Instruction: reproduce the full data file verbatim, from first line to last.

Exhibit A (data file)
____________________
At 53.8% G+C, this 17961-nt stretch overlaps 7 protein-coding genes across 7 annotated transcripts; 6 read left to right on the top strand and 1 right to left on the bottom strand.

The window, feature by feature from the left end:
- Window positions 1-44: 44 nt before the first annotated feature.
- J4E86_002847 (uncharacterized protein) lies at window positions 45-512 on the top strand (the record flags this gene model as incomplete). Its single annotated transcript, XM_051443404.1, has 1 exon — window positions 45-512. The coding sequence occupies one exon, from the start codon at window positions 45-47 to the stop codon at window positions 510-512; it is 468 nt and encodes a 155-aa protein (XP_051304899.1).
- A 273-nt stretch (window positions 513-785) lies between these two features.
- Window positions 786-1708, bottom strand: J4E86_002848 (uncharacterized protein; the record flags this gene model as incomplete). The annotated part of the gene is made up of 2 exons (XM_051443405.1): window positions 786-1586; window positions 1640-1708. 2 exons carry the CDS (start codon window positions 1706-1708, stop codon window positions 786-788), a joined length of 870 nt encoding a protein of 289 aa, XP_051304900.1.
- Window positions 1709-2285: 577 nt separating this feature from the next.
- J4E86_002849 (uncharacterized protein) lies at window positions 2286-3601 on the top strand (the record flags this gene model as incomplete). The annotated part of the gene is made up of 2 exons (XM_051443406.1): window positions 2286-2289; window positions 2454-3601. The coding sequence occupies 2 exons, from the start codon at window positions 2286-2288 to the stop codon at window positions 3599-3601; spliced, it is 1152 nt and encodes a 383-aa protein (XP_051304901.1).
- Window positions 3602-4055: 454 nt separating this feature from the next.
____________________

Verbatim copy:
At 53.8% G+C, this 17961-nt stretch overlaps 7 protein-coding genes across 7 annotated transcripts; 6 read left to right on the top strand and 1 right to left on the bottom strand.

The window, feature by feature from the left end:
- Window positions 1-44: 44 nt before the first annotated feature.
- J4E86_002847 (uncharacterized protein) lies at window positions 45-512 on the top strand (the record flags this gene model as incomplete). Its single annotated transcript, XM_051443404.1, has 1 exon — window positions 45-512. The coding sequence occupies one exon, from the start codon at window positions 45-47 to the stop codon at window positions 510-512; it is 468 nt and encodes a 155-aa protein (XP_051304899.1).
- A 273-nt stretch (window positions 513-785) lies between these two features.
- Window positions 786-1708, bottom strand: J4E86_002848 (uncharacterized protein; the record flags this gene model as incomplete). The annotated part of the gene is made up of 2 exons (XM_051443405.1): window positions 786-1586; window positions 1640-1708. 2 exons carry the CDS (start codon window positions 1706-1708, stop codon window positions 786-788), a joined length of 870 nt encoding a protein of 289 aa, XP_051304900.1.
- Window positions 1709-2285: 577 nt separating this feature from the next.
- J4E86_002849 (uncharacterized protein) lies at window positions 2286-3601 on the top strand (the record flags this gene model as incomplete). The annotated part of the gene is made up of 2 exons (XM_051443406.1): window positions 2286-2289; window positions 2454-3601. The coding sequence occupies 2 exons, from the start codon at window positions 2286-2288 to the stop codon at window positions 3599-3601; spliced, it is 1152 nt and encodes a 383-aa protein (XP_051304901.1).
- Window positions 3602-4055: 454 nt separating this feature from the next.